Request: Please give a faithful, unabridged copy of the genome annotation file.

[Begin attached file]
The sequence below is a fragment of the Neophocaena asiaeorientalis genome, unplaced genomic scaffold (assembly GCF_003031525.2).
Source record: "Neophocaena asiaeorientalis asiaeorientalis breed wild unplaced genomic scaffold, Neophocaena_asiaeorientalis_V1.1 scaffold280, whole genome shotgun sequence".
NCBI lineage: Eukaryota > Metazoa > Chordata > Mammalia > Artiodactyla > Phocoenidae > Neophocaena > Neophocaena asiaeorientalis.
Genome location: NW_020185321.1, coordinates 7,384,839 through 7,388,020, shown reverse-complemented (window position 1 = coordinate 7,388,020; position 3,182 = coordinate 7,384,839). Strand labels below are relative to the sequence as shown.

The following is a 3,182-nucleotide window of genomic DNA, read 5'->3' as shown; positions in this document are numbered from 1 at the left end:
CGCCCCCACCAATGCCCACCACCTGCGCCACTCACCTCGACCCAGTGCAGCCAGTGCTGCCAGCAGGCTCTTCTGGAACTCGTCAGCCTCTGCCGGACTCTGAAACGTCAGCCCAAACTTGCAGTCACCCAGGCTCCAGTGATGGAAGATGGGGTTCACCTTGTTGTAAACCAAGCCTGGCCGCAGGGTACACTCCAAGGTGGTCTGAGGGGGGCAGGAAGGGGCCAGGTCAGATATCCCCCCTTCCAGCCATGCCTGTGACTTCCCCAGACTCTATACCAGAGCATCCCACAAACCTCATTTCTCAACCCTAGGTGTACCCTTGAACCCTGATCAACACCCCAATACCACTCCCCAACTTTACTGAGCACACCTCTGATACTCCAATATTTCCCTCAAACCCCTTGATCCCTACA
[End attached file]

The sequence below is a fragment of the Neophocaena asiaeorientalis genome, unplaced genomic scaffold (assembly GCF_003031525.2).
Source record: "Neophocaena asiaeorientalis asiaeorientalis breed wild unplaced genomic scaffold, Neophocaena_asiaeorientalis_V1.1 scaffold280, whole genome shotgun sequence".
NCBI lineage: Eukaryota > Metazoa > Chordata > Mammalia > Artiodactyla > Phocoenidae > Neophocaena > Neophocaena asiaeorientalis.
Genome location: NW_020185321.1, coordinates 7,384,839 through 7,388,020, shown reverse-complemented (window position 1 = coordinate 7,388,020; position 3,182 = coordinate 7,384,839). Strand labels below are relative to the sequence as shown.

The following is a 3,182-nucleotide window of genomic DNA, read 5'->3' as shown; positions in this document are numbered from 1 at the left end:
CGCCCCCACCAATGCCCACCACCTGCGCCACTCACCTCGACCCAGTGCAGCCAGTGCTGCCAGCAGGCTCTTCTGGAACTCGTCAGCCTCTGCCGGACTCTGAAACGTCAGCCCAAACTTGCAGTCACCCAGGCTCCAGTGATGGAAGATGGGGTTCACCTTGTTGTAAACCAAGCCTGGCCGCAGGGTACACTCCAAGGTGGTCTGAGGGGGGCAGGAAGGGGCCAGGTCAGATATCCCCCCTTCCAGCCATGCCTGTGACTTCCCCAGACTCTATACCAGAGCATCCCACAAACCTCATTTCTCAACCCTAGGTGTACCCTTGAACCCTGATCAACACCCCAATACCACTCCCCAACTTTACTGAGCACACCTCTGATACTCCAATATTTCCCTCAAACCCCTTGATCCCTACA